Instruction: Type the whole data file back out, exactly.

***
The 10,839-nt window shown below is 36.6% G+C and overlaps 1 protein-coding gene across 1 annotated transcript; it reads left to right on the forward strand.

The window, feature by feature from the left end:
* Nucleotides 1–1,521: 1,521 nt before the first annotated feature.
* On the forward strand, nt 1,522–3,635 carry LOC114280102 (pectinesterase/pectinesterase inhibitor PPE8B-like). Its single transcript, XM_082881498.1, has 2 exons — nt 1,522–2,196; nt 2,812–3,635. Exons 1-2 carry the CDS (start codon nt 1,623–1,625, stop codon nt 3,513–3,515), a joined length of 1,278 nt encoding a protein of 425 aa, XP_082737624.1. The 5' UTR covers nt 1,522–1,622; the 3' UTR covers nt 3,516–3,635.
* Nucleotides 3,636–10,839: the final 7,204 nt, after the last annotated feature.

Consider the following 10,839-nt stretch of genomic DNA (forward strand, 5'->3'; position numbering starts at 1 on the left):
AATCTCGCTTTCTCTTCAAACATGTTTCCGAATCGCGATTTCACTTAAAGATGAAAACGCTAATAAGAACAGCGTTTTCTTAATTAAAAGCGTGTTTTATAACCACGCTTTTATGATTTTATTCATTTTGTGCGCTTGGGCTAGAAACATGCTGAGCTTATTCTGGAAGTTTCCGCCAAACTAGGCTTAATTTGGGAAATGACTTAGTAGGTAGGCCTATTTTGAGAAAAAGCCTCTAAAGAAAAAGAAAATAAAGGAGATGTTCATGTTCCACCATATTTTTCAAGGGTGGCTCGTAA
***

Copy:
The 10,839-nt window shown below is 36.6% G+C and overlaps 1 protein-coding gene across 1 annotated transcript; it reads left to right on the forward strand.

The window, feature by feature from the left end:
* Nucleotides 1–1,521: 1,521 nt before the first annotated feature.
* On the forward strand, nt 1,522–3,635 carry LOC114280102 (pectinesterase/pectinesterase inhibitor PPE8B-like). Its single transcript, XM_082881498.1, has 2 exons — nt 1,522–2,196; nt 2,812–3,635. Exons 1-2 carry the CDS (start codon nt 1,623–1,625, stop codon nt 3,513–3,515), a joined length of 1,278 nt encoding a protein of 425 aa, XP_082737624.1. The 5' UTR covers nt 1,522–1,622; the 3' UTR covers nt 3,516–3,635.
* Nucleotides 3,636–10,839: the final 7,204 nt, after the last annotated feature.

Consider the following 10,839-nt stretch of genomic DNA (forward strand, 5'->3'; position numbering starts at 1 on the left):
AATCTCGCTTTCTCTTCAAACATGTTTCCGAATCGCGATTTCACTTAAAGATGAAAACGCTAATAAGAACAGCGTTTTCTTAATTAAAAGCGTGTTTTATAACCACGCTTTTATGATTTTATTCATTTTGTGCGCTTGGGCTAGAAACATGCTGAGCTTATTCTGGAAGTTTCCGCCAAACTAGGCTTAATTTGGGAAATGACTTAGTAGGTAGGCCTATTTTGAGAAAAAGCCTCTAAAGAAAAAGAAAATAAAGGAGATGTTCATGTTCCACCATATTTTTCAAGGGTGGCTCGTAA